Social networking and alcohol both play large roles in undergraduate life. People often use social media sites like Facebook to promote a certain self-image and connect to their friends. Posting alcohol-related content has been linked in the literature to risky drinking behaviors (Ridout et al., 2012), but it is unclear whether friends’ alcohol-related posts also influence drinking behaviors, and how the association between alcohol-related posts and behaviors relates to specific drinking motives, such as enhancement or conformity. This week, as part of a Special Series on Addiction and Technology, The DRAM reviews a study that tested whether certain patterns of Facebook use among college students relate to drinking motives, and whether those Facebook patterns can predict risky drinking outcomes above and beyond drinking motives (Westgate et al., 2014).
- Researchers administered a series of questionnaires to 1,106 college students (40.6% M, 20.4 years old) about their drinking behavior and their motives for drinking. These included:
- Drinking Motives Questionnaire (Cooper, 1994), which asks about social, enhancement, conformity, and coping motives;
- Daily Drinking Questionnaire (Collins et al, 1985), which assesses weekly alcohol consumption;
- Rutgers Alcohol Problem Index (RAPI; White & Labouvie, 1989), which asks about negative outcomes of drinking;
- The AUDIT (Babor et al., 2001), which identifies individuals at risk for developing alcohol use disorders; and
- Alcohol Craving Questionnaire Short Form Revised (ACQ; Singleton, 1995), which asks about drinking behaviors and cravings
- Students also reported frequency (from “never” to “daily”) of their own and their friends’ activity on Facebook pertaining to alcohol-related posts. Researchers empirically classified their answers into two constructs:
- “Facebook self”—how often respondents post pictures and mentions about alcohol and how often others post pictures of respondents drinking alcohol on Facebook;
- “Facebook friend”—how often respondents’ friends post pictures of themselves drinking and mentions of alcohol on Facebook.
- Researchers ran a series of regression analyses predicting alcohol use outcomes from “Facebook self” and “Facebook other” alcohol-related posts. They controlled for number of Facebook friends, gender, and drinking motives.
- Both “Facebook self” and “Facebook friend” alcohol-related posts were positively associated with social, enhancement, conformity, and coping drinking motives; these associations were strongest for social and enhancement motives.
- “Facebook self” uniquely predicted all four alcohol outcomes (i.e., drinks per week, negative drinking outcomes, risk for alcohol use disorder, and alcohol cravings).
- “Facebook friend” uniquely predicted risk for alcohol use disorder, but did not account for unique variance in drinks per week, negative drinking outcomes, or alcohol cravings.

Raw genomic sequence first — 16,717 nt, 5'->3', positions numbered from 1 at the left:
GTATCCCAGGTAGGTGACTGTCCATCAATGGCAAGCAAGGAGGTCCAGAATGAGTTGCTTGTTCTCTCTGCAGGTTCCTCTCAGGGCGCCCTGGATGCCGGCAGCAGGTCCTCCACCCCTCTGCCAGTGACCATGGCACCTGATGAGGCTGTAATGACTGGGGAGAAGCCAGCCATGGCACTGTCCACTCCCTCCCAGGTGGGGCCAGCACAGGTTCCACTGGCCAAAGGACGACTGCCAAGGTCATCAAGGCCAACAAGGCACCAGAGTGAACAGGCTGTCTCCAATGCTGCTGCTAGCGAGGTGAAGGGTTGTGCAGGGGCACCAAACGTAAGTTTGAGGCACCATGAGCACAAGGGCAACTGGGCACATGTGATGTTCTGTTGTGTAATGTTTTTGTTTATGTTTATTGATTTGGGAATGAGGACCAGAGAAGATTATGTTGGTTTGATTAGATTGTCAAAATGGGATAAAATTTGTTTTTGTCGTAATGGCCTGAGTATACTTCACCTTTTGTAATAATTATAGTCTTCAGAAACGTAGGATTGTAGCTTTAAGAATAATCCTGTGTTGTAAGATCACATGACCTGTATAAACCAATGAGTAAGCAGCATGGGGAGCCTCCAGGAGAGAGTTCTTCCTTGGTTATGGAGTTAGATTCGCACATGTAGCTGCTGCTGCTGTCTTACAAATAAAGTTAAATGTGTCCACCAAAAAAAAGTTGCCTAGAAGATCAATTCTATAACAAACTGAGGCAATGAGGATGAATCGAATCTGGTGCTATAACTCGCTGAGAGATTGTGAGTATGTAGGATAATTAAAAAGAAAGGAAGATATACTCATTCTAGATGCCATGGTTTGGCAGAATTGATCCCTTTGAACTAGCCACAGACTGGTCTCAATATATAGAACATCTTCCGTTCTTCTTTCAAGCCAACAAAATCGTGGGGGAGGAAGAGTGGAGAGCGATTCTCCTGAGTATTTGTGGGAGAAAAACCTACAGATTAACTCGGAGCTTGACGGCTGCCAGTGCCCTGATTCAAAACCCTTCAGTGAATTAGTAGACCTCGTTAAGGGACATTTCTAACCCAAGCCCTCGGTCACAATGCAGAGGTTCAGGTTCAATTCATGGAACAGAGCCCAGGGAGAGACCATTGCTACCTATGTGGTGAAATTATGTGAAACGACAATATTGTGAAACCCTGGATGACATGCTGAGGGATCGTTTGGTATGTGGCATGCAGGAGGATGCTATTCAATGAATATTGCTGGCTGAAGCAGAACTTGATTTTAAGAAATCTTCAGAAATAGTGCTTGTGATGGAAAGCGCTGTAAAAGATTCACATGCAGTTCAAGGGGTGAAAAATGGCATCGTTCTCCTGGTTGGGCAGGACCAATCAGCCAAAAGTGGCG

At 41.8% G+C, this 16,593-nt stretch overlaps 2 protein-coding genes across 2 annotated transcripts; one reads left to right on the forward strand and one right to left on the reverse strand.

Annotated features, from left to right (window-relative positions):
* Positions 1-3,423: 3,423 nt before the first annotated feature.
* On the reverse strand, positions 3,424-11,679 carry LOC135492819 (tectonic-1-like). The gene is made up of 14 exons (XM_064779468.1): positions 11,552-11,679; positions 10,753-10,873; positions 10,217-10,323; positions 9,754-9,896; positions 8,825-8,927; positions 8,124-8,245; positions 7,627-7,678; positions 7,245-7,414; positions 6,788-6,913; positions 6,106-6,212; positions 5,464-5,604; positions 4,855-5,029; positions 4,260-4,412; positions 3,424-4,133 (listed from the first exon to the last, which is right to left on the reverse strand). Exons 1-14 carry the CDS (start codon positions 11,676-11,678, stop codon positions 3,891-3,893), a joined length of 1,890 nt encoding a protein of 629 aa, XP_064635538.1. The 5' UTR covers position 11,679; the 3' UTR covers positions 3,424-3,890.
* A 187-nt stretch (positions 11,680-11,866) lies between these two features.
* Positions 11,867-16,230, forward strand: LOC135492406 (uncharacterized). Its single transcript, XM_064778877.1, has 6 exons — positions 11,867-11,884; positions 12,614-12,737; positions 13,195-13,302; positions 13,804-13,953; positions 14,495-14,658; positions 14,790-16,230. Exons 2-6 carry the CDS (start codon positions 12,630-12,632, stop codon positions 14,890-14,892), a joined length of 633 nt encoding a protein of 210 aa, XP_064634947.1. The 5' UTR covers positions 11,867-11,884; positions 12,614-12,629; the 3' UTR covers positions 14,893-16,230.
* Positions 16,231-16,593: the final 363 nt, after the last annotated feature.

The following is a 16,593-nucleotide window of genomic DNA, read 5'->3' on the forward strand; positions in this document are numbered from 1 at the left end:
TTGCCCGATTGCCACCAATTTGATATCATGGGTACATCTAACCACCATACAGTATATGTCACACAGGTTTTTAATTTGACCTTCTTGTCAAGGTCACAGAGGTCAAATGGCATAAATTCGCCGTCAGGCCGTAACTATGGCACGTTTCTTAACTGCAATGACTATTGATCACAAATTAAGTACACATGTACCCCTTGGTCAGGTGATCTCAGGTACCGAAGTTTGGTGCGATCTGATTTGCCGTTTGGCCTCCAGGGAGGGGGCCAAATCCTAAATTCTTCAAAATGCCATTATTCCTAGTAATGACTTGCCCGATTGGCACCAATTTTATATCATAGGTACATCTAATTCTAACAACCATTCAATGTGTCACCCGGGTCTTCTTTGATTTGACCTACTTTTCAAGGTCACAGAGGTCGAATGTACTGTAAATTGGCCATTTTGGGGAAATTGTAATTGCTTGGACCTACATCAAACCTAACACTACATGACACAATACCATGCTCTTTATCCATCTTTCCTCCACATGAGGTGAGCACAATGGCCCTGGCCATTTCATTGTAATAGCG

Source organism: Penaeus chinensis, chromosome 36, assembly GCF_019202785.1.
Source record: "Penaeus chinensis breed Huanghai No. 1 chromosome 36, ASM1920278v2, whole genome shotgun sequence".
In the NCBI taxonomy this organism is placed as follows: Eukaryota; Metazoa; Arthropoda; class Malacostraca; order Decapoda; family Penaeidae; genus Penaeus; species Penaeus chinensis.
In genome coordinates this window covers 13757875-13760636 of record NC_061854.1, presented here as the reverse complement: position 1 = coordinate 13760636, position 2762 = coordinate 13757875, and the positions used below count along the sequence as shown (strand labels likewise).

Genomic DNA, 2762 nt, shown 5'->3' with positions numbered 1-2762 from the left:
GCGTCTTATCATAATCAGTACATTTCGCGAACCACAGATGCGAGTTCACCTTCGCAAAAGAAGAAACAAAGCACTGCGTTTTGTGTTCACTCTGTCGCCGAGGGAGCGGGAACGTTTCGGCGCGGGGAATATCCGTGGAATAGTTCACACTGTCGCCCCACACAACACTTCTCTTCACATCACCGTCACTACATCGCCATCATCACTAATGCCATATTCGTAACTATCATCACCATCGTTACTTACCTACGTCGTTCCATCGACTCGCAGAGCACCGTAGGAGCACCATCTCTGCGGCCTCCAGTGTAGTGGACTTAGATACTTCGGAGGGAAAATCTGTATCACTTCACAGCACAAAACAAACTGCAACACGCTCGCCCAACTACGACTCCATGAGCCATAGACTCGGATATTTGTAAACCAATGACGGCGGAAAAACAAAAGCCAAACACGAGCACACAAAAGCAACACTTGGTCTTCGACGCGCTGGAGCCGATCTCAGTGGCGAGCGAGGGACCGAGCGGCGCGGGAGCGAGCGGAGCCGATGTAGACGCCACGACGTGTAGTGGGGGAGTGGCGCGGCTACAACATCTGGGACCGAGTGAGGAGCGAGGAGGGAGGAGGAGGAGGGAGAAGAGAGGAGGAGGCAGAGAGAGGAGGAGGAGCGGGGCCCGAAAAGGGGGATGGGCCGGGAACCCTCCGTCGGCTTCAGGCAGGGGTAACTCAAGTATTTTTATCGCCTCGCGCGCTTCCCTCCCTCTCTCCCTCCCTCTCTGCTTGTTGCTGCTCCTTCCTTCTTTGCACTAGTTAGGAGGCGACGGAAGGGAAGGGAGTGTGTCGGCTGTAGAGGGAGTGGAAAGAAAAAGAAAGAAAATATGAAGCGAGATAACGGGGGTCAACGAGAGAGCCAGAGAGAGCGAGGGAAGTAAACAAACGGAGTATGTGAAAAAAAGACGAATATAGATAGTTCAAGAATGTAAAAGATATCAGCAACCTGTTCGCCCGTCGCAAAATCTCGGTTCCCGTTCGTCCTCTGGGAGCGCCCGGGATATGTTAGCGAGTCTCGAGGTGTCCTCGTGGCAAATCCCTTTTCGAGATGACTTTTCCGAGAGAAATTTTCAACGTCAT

Table 1. Regression of Alcohol-Related Outcomes on Alcohol-Related Facebook posts (adapted from Westgate et al., 2014).
Note. All models controlled for drinking motives, gender, and number of Facebook friends. Regression analyses for drinks per week, negative alcohol outcomes, and risk for alcohol use disorder used a negative binomial model because of the non-normal distribution of these outcomes.
***p < .001; **p<.01; *p<.05
- Researchers did not have direct access to students’ Facebook profiles, so they had to rely on self-report. Self-report data are always subject to inaccuracy and bias.
- The posts themselves could be about outcomes, which would explain why posts are highly correlated with outcomes. For example, people who experience negative outcomes might post about those outcomes on Facebook (e.g., “Soooo hung over right now…I think I’ll sleep until dinnertime”), which would provide a more straightforward explanation of the strength of the relationship between posts and outcomes.
The study findings indicate that alcohol-related Facebook posts are related to drinking motives in specific ways. In particular, students who reported drinking for social or self-enhancement reasons also reported more alcohol-related posting activity, suggesting that their Facebook activity might serve to fulfill these motives. The results of the regression analyses suggest that even when factors such as gender, size of friend group, and drinking motives are controlled, alcohol-related Facebook postings relate to alcohol outcomes. As noted in the limitations, it could be that alcohol-related posts and negative alcohol outcomes are highly correlated because they are reporting on the same behaviors. The researchers were unable to account for this in the current design because they were blind to the content of the Facebook posts. Future research could look more closely at the content of alcohol-related posts, to see which types of posts predict different kinds of alcohol-related outcomes.
- Sarah Nelson and Kat Belkin
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